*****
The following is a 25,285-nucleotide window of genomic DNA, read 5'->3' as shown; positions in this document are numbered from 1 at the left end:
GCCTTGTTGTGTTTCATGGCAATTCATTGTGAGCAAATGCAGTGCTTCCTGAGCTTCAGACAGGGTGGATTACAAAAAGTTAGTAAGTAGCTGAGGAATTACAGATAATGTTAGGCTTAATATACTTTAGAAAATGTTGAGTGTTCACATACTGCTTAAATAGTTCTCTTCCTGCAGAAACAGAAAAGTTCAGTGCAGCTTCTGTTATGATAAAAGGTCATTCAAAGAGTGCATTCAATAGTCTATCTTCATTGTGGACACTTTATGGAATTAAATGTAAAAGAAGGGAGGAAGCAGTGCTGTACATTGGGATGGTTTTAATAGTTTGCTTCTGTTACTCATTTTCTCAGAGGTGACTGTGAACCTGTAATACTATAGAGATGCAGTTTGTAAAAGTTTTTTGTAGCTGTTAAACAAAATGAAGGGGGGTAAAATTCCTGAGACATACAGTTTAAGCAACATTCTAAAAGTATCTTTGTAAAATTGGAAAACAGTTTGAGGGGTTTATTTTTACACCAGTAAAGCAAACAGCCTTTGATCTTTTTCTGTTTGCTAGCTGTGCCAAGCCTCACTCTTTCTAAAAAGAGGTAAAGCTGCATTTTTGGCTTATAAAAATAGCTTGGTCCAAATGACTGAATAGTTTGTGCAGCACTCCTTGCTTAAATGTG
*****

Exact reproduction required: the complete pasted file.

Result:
The following is a 25,285-nucleotide window of genomic DNA, read 5'->3' as shown; positions in this document are numbered from 1 at the left end:
GCCTTGTTGTGTTTCATGGCAATTCATTGTGAGCAAATGCAGTGCTTCCTGAGCTTCAGACAGGGTGGATTACAAAAAGTTAGTAAGTAGCTGAGGAATTACAGATAATGTTAGGCTTAATATACTTTAGAAAATGTTGAGTGTTCACATACTGCTTAAATAGTTCTCTTCCTGCAGAAACAGAAAAGTTCAGTGCAGCTTCTGTTATGATAAAAGGTCATTCAAAGAGTGCATTCAATAGTCTATCTTCATTGTGGACACTTTATGGAATTAAATGTAAAAGAAGGGAGGAAGCAGTGCTGTACATTGGGATGGTTTTAATAGTTTGCTTCTGTTACTCATTTTCTCAGAGGTGACTGTGAACCTGTAATACTATAGAGATGCAGTTTGTAAAAGTTTTTTGTAGCTGTTAAACAAAATGAAGGGGGGTAAAATTCCTGAGACATACAGTTTAAGCAACATTCTAAAAGTATCTTTGTAAAATTGGAAAACAGTTTGAGGGGTTTATTTTTACACCAGTAAAGCAAACAGCCTTTGATCTTTTTCTGTTTGCTAGCTGTGCCAAGCCTCACTCTTTCTAAAAAGAGGTAAAGCTGCATTTTTGGCTTATAAAAATAGCTTGGTCCAAATGACTGAATAGTTTGTGCAGCACTCCTTGCTTAAATGTG